Mexico’s once largely isolated economy shifted in the 90’s when the North America Free Trade Agreement was enacted, allowing American goods to be brought into Mexico without high tariffs. The expectation was an improved economy for both countries but the long term effects of the agreement haven’t all been good. A recent article in The New York Times takes a close look at the negative health effects that have resulted from free trade with the US as our processed food and fast food consumption has become a way of life in Mexico over the last three decades.
The Times reports that foreign agricultural investment displacing family farm workers into cities in combination with a flood of American fast food and convenience store businesses opening south of the border has led to Mexico’s current reliance on Western, processed food. This American style diet has resulted in some equally American style health problems like obesity, diabetes, and heart disease. The article goes on to explain that some Mexicans even see their weight gain as a point of pride because they are well fed- a sign of prosperity.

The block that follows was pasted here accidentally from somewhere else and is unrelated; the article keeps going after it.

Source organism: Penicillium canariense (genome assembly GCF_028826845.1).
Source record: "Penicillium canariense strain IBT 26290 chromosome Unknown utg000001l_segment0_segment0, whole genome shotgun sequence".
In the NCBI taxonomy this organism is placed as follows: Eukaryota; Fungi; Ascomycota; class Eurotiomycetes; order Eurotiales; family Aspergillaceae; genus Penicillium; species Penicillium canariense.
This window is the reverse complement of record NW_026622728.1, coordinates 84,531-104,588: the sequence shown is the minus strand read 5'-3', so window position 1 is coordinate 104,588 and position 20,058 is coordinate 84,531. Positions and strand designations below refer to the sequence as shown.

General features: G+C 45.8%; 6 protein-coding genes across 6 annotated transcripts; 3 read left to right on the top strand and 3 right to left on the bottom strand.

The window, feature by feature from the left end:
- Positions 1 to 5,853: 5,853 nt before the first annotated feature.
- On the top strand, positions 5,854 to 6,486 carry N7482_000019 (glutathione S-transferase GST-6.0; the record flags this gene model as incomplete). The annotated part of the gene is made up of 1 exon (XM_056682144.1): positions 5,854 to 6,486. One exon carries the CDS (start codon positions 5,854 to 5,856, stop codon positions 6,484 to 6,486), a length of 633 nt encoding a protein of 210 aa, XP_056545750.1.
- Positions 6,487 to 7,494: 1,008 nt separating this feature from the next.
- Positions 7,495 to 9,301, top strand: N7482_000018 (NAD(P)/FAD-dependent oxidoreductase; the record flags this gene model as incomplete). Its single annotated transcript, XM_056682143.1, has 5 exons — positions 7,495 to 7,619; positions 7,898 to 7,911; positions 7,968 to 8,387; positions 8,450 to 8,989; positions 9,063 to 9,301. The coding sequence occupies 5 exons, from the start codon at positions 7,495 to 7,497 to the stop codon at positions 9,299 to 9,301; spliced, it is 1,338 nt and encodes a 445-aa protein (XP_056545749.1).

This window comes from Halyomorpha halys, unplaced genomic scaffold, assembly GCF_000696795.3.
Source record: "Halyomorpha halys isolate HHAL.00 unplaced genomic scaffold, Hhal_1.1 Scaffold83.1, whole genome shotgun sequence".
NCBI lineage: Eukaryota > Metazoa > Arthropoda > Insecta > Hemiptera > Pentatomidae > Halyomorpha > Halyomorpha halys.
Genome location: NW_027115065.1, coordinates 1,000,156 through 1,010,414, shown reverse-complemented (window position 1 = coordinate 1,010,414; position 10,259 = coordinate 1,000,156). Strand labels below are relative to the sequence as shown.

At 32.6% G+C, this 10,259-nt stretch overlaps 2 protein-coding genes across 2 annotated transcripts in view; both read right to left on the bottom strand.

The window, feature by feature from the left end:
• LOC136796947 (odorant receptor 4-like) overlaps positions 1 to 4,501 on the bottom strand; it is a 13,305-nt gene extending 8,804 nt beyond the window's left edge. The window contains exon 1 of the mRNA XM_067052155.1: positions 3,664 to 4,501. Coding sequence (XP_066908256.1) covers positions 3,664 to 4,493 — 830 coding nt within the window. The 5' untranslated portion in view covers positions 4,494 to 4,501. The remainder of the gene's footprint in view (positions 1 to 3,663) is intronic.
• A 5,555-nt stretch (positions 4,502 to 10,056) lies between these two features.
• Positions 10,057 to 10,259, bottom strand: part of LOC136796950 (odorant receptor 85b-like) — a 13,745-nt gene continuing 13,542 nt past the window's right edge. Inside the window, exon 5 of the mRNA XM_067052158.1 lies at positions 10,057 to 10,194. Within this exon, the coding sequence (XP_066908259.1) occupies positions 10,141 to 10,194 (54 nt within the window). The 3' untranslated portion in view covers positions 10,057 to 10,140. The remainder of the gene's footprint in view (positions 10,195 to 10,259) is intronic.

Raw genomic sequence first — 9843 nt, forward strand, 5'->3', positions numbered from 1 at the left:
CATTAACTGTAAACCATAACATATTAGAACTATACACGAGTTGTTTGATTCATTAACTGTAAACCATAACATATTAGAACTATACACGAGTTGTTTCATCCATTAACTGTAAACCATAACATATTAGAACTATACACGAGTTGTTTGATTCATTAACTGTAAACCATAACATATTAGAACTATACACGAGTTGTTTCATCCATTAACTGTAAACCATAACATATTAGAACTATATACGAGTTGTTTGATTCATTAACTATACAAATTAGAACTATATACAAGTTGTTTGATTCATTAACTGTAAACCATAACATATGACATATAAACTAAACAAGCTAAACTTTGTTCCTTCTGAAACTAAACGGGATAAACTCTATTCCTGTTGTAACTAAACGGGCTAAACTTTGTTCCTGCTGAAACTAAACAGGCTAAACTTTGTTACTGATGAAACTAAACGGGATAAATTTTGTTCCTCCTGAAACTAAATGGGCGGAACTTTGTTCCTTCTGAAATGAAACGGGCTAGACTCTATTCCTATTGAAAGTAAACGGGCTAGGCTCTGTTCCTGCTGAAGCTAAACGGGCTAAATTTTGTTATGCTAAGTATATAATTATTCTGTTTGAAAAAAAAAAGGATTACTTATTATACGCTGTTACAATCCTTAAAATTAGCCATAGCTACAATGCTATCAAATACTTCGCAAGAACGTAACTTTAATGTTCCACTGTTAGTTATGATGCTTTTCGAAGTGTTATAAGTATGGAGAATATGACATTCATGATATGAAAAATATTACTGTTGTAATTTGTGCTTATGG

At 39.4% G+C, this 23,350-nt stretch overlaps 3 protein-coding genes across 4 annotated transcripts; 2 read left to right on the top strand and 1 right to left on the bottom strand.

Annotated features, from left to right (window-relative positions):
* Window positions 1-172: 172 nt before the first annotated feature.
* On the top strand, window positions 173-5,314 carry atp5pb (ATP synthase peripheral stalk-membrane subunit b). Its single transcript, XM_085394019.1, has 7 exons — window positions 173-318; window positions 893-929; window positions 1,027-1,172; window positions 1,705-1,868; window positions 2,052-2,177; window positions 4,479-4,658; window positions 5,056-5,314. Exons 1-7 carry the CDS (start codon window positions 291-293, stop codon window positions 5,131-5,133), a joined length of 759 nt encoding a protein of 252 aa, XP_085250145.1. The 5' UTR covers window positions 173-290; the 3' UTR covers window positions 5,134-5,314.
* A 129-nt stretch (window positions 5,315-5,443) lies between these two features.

This story parallels others we highlighted on this blog last year regarding cultures that once thrived on whole natural foods such as Brazil and South Africa becoming reliant on an unhealthy American diet. Access to processed food often results in a reliance on it and as American fast food chains and processed foods become increasingly affordable in other countries it is inevitable that the consumption, and resulting obesity rates, will continue to rise.